Enter the maze

Pulling a face

Two people leaning in for a kiss

How close is your online self to your real self? When you tell people about yourself online, on social networking sites like Facebook, you’ve got the luxury of being able to edit your life a bit. You can choose the profile picture you look best in, and you can write status updates that make you seem as interesting, funny and exciting as possible. Wanting to present yourself in the best light is pretty natural, and all of us do it at least a little bit. Even we here at cs4fn aren’t immune. For example, right now we’re tempted to look clever by pointing out that there’s a line from Shakespeare about this – “God has given you one face, and you make yourself another”. But when does this impulse go too far? Is there a line where a little self- editing becomes more like lying?

Do you match up?

One place where this question becomes important is on online dating sites. On the one hand, everyone is there to get dates, so it’s important to make yourself look as good as possible. On the other hand, if you do find a date you’re going to meet each other in person. That means any big differences between your profile and the real-life you will be rumbled. There are good reasons to lie, and other good reasons to tell the truth. When researchers find a situation like this – where there are big incentives to do two completely opposite things – they know they’ve found a gold mine. Jeffery Hancock and Catalina Toma, two sociologists from Cornell University in the USA, wanted to see what people eventually choose to do, so they decided to find out whether people’s online dating profile pictures matched their real-life appearance. To do it they needed to get some people round to their place. Well, their lab anyway.

Here’s what the researchers did: they found some people with dating profiles online, who all agreed to visit a psychology lab in New York City. When the test subjects got there they were shown their own profile from a dating website, and asked to say how accurate they thought their own profile picture was. Then they had a second picture taken in the lab, in the same pose as their online photo. Later on, independent judges, who had never met the volunteers, compared the two photos and rated the accuracy of the online version. What they found was: people are tricky.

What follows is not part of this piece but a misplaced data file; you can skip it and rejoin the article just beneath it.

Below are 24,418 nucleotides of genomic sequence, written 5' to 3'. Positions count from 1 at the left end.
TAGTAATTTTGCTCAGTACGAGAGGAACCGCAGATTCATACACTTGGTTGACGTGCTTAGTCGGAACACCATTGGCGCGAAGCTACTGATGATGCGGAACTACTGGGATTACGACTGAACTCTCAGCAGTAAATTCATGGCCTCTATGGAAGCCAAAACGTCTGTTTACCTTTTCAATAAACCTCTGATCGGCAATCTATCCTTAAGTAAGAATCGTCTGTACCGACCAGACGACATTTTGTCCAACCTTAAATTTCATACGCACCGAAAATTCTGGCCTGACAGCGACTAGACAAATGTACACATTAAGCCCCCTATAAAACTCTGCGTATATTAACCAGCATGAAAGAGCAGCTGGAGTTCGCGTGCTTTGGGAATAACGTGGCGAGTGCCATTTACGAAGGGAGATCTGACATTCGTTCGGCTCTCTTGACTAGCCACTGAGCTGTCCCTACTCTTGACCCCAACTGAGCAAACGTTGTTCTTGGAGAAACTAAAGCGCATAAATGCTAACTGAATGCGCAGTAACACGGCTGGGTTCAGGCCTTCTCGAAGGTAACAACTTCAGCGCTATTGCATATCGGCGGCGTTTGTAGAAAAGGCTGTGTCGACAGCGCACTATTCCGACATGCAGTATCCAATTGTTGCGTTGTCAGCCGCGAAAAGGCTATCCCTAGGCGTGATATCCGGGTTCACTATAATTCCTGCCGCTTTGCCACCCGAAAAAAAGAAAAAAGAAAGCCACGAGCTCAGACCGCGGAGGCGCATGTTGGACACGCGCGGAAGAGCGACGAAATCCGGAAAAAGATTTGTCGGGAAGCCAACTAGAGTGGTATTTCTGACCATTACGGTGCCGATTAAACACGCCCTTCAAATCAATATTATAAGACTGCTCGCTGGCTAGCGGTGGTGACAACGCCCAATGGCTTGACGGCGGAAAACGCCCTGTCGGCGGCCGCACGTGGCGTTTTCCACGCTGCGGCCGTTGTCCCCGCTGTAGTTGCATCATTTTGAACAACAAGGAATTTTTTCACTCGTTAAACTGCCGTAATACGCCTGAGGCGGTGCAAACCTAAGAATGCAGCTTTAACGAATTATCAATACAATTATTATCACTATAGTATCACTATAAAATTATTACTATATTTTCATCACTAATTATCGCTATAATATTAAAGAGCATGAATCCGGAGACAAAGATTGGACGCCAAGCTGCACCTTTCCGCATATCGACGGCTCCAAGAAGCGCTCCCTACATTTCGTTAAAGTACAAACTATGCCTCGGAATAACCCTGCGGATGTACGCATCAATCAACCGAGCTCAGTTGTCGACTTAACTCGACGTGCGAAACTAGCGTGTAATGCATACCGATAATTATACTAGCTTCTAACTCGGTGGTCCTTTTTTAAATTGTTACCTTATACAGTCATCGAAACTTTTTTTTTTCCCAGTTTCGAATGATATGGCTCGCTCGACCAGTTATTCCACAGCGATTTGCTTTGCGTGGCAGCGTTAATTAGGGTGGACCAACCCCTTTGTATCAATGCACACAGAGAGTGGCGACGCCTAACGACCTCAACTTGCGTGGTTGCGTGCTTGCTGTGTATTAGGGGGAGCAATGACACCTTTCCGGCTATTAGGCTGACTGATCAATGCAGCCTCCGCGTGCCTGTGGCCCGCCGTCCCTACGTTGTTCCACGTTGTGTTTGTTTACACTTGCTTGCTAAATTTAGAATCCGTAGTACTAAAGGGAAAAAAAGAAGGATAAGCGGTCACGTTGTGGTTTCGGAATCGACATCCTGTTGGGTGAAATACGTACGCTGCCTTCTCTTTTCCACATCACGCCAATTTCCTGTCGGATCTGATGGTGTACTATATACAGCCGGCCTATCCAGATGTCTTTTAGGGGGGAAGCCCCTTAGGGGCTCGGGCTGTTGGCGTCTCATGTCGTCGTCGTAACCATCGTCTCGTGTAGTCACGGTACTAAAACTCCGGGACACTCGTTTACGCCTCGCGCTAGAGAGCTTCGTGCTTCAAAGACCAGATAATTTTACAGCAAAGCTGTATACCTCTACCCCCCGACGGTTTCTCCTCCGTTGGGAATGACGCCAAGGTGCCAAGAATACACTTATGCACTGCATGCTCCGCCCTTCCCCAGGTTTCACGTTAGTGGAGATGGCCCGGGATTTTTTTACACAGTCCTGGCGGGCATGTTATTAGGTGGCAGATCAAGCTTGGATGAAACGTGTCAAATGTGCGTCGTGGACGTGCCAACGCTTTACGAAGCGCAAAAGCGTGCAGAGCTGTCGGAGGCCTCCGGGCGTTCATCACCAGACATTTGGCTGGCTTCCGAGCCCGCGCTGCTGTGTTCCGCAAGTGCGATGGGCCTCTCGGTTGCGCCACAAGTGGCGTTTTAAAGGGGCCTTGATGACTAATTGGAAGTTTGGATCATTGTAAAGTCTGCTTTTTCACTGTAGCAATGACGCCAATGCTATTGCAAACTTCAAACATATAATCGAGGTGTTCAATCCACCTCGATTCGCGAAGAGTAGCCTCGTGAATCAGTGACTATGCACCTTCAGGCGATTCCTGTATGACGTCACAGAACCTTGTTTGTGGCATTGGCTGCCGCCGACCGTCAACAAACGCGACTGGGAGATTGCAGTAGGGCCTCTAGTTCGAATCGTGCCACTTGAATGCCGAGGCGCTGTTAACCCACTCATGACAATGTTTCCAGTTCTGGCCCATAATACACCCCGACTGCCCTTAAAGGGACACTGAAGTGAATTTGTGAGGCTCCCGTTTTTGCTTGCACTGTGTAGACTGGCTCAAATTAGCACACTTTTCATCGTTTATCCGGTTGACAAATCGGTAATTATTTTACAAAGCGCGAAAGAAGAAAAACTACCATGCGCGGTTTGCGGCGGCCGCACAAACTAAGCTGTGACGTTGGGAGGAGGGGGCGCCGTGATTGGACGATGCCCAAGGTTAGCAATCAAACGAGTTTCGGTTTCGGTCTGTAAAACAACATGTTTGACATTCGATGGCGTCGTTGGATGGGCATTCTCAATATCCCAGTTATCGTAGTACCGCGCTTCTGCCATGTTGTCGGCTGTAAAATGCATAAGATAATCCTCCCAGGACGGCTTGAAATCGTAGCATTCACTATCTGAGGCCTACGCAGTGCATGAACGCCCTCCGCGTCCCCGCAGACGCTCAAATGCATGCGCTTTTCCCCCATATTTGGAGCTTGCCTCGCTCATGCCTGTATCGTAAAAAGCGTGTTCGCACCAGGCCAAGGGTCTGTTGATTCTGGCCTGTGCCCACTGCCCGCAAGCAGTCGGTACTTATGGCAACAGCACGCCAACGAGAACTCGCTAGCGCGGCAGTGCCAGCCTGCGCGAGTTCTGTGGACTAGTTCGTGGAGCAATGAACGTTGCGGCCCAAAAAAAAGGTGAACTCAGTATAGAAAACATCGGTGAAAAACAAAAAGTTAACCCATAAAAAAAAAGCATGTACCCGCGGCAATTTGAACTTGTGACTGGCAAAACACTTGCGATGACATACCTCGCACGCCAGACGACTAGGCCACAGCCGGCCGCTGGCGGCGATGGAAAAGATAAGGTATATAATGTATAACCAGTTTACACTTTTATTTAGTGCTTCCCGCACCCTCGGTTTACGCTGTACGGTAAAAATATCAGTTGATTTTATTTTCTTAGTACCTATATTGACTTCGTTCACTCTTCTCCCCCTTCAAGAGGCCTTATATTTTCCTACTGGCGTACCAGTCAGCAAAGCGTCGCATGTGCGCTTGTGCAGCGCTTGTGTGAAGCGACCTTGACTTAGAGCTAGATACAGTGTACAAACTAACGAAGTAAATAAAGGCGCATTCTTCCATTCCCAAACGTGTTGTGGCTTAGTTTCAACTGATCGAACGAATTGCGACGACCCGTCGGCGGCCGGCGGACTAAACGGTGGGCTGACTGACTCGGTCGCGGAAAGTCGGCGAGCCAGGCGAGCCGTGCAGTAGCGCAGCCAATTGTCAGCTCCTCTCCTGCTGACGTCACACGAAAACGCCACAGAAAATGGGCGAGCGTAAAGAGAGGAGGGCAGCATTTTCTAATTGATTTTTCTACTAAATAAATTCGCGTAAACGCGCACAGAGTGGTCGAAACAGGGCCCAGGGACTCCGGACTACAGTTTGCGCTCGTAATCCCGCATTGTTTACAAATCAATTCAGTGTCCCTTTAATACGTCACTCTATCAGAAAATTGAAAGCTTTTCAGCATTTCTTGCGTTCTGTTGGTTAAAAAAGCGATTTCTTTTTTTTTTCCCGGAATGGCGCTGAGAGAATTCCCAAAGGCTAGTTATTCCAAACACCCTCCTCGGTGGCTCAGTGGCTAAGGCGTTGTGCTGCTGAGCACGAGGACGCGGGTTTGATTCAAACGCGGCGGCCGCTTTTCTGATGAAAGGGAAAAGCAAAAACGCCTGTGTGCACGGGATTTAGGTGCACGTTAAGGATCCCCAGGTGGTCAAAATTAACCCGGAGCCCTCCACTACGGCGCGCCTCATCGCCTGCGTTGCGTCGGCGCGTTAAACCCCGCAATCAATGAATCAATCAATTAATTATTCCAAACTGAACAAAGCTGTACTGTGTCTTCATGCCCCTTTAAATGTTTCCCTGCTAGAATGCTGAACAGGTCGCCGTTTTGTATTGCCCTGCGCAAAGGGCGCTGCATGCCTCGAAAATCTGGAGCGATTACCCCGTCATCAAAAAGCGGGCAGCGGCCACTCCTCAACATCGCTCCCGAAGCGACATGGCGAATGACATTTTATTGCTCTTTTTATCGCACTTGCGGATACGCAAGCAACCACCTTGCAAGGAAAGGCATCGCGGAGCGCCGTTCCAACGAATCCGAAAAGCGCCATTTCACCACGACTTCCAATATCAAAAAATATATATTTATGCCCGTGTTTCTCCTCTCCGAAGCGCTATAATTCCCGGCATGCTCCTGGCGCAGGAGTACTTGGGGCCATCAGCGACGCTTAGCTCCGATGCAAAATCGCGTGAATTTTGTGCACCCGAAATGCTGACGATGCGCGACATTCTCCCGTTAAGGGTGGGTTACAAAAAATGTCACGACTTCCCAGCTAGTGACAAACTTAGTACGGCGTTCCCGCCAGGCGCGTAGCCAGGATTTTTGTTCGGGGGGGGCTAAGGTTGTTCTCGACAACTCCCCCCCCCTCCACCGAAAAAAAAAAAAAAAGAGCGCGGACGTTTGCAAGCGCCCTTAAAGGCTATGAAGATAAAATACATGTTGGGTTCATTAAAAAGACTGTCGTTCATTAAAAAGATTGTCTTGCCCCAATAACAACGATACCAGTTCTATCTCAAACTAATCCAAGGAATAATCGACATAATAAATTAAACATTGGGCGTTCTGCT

Rate my date

When the volunteers were asked to rate the accuracy of their own profile photos, they tended to say the photos were very accurate. The independent judges didn’t agree. The average score was closer to ‘barely accurate’. Almost a third of the pictures were found to be downright inaccurate. There were differences between the genders, too: women tended to have more inaccurate pictures than men (possibly because they face more social pressure about their appearance), and the judges tended to see different inaccuracies in men’s and women’s photos. The differences that made judges think women’s photos were inaccurate were related to their hair, their weight and (oddly) their teeth, but judges took notice when men’s online photos made them look younger or less bald.

So when faced with a dilemma between looking more attractive and being more true-to-life, it seems people are more likely to choose attractiveness. But when does good presentation become fakeness? For that matter, when does being true-to- life become, well, just sloppy? The more you think about this, the more you realise just how fine a line it can be, and it seems harder to judge the people who try and make themselves look hotter online than they are in real life. On the other hand, this experiment seems to say that even if the line is fine, it does exist, and you can be caught out if you try and push the fib too far.